12 Apr 2013
At first glance, the latest status does not provide much reason for optimism. Of the 176 Parties to the Convention, 96 remained in arrears as of 28 February 2013. That is 14 more than 21 months ago. (Timing might exaggerate the situation as FCTC Parties are required to provide contributions for every two-year budget, which begins 1 January).
But looking closely, there are signs suggesting the situation has improved. The number of Parties that have never paid their VACs has dropped to 27 (from 41). And more than half of the Parties in arrears owe payments only for the last biennium: 2012-2013. In other words, 36 Parties paid off what they owed in August 2011.
Many Parties have recently embraced their treaty commitments – including the financial ones – and have cleared their bills, among them Bolivia, Chad, Micronesia, Peru and Sri Lanka.
Sri Lanka is a positive story. It was the first country in Asia to ratify the WHO FCTC and one of the first countries to fulfil its obligation by paying its VAC in 2006. Thereafter, due to sheer inattention and lack of proper communication, the country fell into arrears. The situation was repeatedly raised with authorities by civil society partners, and consequently Sri Lanka cleared all arrears before the Conference of the Parties in November 2012.*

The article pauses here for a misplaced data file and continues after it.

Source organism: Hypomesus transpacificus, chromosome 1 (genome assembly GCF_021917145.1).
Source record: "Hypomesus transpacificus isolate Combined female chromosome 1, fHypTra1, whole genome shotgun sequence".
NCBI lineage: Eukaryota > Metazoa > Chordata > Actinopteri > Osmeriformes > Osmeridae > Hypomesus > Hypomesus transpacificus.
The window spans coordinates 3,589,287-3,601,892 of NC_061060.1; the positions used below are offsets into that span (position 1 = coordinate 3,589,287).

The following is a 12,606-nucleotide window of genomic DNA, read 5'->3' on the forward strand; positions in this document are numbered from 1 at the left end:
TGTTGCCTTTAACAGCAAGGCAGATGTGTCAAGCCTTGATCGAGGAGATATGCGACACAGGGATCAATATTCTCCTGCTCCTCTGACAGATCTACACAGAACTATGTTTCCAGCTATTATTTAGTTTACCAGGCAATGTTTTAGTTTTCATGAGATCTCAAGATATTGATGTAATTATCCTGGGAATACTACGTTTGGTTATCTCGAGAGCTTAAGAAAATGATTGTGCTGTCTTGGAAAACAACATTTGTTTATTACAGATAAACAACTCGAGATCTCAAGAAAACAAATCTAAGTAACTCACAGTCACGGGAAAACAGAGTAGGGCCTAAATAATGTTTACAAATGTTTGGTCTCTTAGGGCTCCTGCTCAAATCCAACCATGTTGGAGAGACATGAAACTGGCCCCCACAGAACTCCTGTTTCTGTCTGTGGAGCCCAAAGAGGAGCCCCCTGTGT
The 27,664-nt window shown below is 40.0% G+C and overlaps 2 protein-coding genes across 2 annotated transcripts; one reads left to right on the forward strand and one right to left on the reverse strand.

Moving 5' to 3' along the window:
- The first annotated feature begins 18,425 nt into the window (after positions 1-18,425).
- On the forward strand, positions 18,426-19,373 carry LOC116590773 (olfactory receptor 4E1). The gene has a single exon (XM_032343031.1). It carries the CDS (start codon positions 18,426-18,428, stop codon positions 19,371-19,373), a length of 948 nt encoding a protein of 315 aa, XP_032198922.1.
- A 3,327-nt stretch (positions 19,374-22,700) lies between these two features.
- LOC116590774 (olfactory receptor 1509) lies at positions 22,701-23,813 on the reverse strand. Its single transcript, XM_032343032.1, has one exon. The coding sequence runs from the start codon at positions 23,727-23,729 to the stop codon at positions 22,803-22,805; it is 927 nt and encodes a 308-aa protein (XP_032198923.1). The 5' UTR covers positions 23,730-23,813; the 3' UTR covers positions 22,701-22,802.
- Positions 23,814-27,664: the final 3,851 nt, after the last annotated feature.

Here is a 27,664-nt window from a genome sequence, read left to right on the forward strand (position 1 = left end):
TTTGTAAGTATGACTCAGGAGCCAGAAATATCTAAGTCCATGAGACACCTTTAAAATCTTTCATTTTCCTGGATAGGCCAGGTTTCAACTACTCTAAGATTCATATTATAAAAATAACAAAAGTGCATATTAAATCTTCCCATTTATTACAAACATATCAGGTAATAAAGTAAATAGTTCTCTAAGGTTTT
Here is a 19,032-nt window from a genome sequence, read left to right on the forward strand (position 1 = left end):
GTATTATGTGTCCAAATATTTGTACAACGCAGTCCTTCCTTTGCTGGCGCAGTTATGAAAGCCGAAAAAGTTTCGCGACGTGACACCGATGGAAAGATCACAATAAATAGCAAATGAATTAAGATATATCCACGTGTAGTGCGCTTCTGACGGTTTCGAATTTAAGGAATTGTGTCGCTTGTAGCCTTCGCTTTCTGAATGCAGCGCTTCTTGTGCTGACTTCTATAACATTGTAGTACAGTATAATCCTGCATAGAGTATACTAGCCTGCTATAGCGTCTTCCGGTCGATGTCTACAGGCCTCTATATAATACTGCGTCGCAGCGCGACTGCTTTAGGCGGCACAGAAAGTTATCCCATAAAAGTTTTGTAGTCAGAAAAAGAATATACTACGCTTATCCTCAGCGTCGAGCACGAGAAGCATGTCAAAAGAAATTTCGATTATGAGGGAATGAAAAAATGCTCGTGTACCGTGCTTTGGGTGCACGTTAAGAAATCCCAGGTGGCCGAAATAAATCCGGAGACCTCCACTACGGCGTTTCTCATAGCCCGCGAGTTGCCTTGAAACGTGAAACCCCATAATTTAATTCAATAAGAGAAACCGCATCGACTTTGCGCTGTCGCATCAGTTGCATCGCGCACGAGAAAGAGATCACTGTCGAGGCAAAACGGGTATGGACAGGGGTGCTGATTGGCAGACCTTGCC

While implementation of the FCTC is followed with much interest, the financial obligations of individual countries to the Convention do not attract equal attention. Yet VACs are crucial, as they represent a predictable and vital cash flow permitting the Secretariat to carry out the work plan agreed by the Conference of the Parties (COP).
Parties’ assessments follow the World Health Organization (WHO) formula based on national income. Hence, the most affluent Parties can pay up to hundreds of thousands of US dollars, while developing countries pay as little as US$116 biennially.
* Its VAC obligations fulfilled, these days Sri Lanka is battling the Ceylon Tobacco Company over its plan to implement pictorial health warnings to cover 80 percent of the front and back of tobacco packs.